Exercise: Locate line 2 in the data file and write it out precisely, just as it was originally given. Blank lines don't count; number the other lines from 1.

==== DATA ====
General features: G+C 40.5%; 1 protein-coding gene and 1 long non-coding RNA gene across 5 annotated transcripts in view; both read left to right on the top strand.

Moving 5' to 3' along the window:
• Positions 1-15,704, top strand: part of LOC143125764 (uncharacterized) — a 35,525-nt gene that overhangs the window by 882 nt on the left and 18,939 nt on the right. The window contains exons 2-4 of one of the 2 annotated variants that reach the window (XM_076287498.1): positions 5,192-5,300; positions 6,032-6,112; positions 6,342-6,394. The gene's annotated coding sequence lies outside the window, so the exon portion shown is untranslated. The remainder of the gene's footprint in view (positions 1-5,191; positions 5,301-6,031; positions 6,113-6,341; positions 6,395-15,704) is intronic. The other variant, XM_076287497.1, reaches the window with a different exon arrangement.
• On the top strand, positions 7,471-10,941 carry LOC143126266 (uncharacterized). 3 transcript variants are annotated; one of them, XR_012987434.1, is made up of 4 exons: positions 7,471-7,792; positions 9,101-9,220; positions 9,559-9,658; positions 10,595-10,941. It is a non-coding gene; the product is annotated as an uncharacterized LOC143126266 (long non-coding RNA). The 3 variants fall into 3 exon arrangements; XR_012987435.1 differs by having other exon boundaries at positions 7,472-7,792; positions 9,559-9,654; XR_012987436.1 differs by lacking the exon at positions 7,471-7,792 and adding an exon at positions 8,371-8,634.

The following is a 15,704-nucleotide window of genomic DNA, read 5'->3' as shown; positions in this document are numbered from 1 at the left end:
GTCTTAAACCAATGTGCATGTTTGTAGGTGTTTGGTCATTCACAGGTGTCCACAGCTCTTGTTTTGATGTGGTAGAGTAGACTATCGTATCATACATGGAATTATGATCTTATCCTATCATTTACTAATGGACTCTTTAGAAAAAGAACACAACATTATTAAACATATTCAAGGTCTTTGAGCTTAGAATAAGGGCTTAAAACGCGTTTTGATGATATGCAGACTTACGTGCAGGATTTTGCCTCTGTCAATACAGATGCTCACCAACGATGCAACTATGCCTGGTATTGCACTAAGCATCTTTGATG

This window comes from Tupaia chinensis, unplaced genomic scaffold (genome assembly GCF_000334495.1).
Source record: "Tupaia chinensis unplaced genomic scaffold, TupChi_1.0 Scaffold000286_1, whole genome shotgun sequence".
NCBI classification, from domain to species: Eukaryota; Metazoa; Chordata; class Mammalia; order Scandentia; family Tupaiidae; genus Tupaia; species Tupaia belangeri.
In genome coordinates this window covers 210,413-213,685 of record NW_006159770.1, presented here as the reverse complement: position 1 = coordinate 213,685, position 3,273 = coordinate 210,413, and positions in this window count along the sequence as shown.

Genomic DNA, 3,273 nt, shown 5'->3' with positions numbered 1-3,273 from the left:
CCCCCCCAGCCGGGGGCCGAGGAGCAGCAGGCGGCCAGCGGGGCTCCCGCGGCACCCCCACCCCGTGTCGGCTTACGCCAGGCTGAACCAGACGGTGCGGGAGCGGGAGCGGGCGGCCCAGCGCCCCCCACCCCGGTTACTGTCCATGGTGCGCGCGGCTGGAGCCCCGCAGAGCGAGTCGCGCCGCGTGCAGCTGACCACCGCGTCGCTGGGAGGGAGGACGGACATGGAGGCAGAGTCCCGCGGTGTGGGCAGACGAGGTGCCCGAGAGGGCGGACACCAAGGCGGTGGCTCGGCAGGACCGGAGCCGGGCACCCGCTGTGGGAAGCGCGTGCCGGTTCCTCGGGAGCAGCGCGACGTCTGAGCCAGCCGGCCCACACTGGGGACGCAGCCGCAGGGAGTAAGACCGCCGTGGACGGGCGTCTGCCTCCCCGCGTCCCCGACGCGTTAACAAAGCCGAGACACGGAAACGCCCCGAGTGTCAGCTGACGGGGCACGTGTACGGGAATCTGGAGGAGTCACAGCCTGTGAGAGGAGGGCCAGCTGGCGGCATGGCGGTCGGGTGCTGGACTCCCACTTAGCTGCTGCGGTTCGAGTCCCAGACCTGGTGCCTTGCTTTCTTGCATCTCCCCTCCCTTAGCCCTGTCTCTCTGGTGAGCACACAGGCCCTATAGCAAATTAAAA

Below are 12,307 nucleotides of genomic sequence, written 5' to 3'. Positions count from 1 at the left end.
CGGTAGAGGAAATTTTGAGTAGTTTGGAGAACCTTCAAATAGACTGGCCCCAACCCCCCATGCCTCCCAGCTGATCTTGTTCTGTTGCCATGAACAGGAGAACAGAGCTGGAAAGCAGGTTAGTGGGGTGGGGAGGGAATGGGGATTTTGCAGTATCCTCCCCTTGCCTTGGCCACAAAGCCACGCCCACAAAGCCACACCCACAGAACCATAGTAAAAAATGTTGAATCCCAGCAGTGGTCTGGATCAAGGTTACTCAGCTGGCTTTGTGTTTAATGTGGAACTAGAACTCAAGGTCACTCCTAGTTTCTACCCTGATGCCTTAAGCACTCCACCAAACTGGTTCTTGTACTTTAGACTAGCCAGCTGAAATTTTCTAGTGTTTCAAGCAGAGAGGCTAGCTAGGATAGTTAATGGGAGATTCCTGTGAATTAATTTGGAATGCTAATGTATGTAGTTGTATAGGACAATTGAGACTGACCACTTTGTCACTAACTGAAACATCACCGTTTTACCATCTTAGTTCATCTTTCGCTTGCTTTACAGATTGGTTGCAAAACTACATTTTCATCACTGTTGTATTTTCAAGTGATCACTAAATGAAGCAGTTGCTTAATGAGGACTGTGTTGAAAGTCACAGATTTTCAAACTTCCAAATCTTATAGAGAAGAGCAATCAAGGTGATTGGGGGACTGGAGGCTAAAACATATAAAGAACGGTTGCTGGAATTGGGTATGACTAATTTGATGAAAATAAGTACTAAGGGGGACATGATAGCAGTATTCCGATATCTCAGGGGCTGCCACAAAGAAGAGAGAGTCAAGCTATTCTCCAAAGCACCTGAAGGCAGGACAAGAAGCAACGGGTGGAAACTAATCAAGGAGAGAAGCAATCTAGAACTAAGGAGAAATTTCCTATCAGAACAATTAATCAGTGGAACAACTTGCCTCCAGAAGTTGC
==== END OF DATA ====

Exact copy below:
Moving 5' to 3' along the window: